To a tactician seeking to become the heir to the Empire, there would be nothing more tantalizing than a way to influence the past and future. The series could have Thrawn looking for the World Between Worlds, and sending his wolves, Baylan and Shin, after every lead, including Ahsoka Tano, who in Rebels also spent some time in this mystical realm. 

Baylan and the World Between Worlds

From the very beginning, we’ve been given the sense that Baylan isn’t your usual Force-sensitive villain. While it’s clear from the trailers that he’s gifted in the dark side, it doesn’t seem like he can so easily be categorized as either a light or dark sider. Heir to the Empire, the seminal 1991 novel by Timothy Zahn that first introduced Thrawn and is a clear inspiration on Ahsoka, explored these distinctions, introducing the concept of “Dark Jedi” for Jedi who had fallen to the dark side but weren’t Sith or Inquisitors. Stevenson himself hinted that there was much more to Baylan than your usual Star Wars bad guy.

“He is not genocidal or malicious or overly aggressive,” Stevenson told Empire (via Collider). “He will request that you get out of his way. But if you don’t, he will take you out his way.”

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The fact that Baylan wields a reddish-orange saber instead of the usual dark-side red further implies a blurring of the lines. Filoni himself told Screen Rant that the color of Baylan’s blade “was very intentional. I didn’t make them just a stark red…I didn’t want to go straight up orange, but it’s identifying a little bit of something to kids that they might not straight up be what you think they are in the beginning.”

All of this is to say that there could be more to Baylan’s motivations for working with Thrawn than a simple quest for power. We’re entering heavy speculation territory here: If Baylan is helping Thrawn find the World Between Worlds — one scene in the trailer depicts Baylan and Ahsoka dueling in a place with circular designs that are very reminiscent of the realm we saw on Rebels — it’s possible he has ulterior motives for doing so. What if Baylan wants to enter the World Between Worlds in order to change his own past?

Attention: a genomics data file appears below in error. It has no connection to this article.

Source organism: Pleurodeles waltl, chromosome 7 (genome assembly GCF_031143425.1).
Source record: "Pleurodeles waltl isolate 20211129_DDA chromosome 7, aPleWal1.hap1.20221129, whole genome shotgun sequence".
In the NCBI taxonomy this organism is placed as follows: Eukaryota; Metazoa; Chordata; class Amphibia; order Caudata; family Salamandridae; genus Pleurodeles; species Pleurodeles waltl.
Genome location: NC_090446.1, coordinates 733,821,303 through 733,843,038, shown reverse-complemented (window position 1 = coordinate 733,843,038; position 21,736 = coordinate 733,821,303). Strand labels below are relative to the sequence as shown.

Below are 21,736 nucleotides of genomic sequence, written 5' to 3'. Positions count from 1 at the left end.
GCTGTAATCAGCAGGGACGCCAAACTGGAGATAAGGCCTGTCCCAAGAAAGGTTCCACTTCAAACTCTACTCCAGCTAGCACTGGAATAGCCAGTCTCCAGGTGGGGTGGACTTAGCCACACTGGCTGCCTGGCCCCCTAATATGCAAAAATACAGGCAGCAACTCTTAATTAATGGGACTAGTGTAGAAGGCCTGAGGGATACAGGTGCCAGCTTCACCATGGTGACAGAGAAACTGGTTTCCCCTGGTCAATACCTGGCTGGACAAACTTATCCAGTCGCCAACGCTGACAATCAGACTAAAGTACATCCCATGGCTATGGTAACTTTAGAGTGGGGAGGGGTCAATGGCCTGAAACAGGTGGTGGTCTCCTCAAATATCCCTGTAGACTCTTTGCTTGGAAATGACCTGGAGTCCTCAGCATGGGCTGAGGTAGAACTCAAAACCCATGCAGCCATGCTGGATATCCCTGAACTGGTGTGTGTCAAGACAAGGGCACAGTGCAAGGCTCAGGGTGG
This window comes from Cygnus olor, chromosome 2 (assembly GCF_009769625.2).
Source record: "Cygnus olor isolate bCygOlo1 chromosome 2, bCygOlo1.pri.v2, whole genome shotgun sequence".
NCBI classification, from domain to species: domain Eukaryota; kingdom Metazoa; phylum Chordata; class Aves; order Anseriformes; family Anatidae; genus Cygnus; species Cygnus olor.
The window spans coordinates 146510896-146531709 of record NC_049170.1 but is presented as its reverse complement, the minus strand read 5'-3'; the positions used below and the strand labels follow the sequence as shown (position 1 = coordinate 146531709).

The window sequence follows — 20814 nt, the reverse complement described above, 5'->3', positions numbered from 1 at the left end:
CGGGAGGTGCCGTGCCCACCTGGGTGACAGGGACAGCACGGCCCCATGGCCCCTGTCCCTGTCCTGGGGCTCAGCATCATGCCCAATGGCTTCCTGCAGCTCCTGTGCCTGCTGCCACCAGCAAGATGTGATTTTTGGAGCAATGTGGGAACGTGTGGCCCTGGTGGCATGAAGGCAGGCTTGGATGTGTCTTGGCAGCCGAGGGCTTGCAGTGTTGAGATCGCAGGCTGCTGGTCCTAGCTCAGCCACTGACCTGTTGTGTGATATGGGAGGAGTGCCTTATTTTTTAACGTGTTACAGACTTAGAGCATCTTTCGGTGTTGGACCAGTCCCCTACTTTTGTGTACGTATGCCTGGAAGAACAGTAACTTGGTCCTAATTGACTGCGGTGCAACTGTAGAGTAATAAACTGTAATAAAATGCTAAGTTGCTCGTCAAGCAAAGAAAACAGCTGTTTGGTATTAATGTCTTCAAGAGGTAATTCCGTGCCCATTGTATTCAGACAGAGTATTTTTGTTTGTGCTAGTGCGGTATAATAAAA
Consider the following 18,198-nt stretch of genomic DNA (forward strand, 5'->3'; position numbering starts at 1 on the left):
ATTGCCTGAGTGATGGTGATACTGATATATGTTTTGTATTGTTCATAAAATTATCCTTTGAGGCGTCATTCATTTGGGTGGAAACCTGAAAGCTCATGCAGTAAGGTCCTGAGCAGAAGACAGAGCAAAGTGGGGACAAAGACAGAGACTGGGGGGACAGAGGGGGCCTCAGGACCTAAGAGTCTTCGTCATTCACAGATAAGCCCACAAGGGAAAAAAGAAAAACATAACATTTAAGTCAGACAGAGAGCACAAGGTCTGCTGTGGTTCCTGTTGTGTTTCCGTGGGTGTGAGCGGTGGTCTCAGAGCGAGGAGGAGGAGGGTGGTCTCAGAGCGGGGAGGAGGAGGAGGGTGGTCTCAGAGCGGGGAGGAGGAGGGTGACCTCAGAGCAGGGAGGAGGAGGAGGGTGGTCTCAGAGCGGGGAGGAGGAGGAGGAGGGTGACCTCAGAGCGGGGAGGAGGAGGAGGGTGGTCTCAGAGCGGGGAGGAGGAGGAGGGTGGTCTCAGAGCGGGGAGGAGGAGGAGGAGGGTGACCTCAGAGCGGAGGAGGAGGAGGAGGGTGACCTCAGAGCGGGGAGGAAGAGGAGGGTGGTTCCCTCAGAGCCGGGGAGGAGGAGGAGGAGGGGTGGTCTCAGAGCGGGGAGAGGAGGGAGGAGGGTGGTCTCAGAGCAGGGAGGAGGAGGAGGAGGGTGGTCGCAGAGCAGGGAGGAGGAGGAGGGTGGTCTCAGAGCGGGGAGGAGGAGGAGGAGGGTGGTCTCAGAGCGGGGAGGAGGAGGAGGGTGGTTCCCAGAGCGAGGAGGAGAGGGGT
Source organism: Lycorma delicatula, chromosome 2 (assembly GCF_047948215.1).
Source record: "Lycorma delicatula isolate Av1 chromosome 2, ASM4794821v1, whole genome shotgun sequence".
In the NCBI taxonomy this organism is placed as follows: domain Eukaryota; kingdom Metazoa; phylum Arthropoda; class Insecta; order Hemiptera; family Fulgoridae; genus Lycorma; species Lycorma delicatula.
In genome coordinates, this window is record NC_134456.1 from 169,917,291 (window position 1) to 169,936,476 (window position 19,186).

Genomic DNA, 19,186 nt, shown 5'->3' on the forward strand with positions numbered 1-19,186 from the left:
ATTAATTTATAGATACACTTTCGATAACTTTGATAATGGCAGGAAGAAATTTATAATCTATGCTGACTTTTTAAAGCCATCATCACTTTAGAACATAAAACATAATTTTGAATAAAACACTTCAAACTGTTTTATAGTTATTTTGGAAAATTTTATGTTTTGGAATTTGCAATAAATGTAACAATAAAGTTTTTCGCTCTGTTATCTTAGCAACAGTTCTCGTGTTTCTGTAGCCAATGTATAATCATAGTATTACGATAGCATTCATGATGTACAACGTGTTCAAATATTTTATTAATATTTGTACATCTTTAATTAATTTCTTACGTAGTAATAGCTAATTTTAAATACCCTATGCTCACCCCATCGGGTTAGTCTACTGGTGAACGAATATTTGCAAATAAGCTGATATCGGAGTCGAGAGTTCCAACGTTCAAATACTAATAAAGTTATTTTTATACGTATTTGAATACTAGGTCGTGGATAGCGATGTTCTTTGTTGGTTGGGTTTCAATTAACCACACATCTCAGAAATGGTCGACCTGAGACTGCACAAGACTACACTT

As a survivor of genocide, the opportunity to create a new future would certainly be tempting. Perhaps he could find a way to warn the Jedi, or at least save himself from the years he presumably spent hiding from the Empire’s Inquisitors before he joined up with Thrawn. Most importantly, he could stop Order 66. But at what cost?

This is where Ahsoka and Baylan would clash. Ahsoka knows the power of the World Between Worlds, having had her own fate changed by Ezra tinkering with the timeline on Rebels, an action that almost led to Emperor Palpatine and the Sith entering the realm. Years after that experience, Ahsoka would undoubtedly feel compelled to stop people like Thrawn and Baylan from messing with time. Even if Baylan’s plan were well-intentioned, we all know how time travel stories work. His plan would have drastic consequences for the Star Wars timeline, completely altering the course of history and not necessarily for the better.

Of course, Filoni’s reference to wolves could be more literal. Perhaps Baylan and Shin want to use the World Between Worlds to somehow burn it all down in order to achieve “the new beginning” Baylan mentions in the trailer. In the Norse myth, Skoll and Hati are instrumental in the destruction of their world. But even as that world falls, a new chapter unfolds. Out of the ashes of Ragnarok, a new world is born. These two Norse wolves, once catalysts of darkness, have paved the way for a rebirth.

Star Wars: Ahsoka premieres on Disney+ on Aug. 23. You can check out the full schedule of upcoming Star Wars movies and TV series here.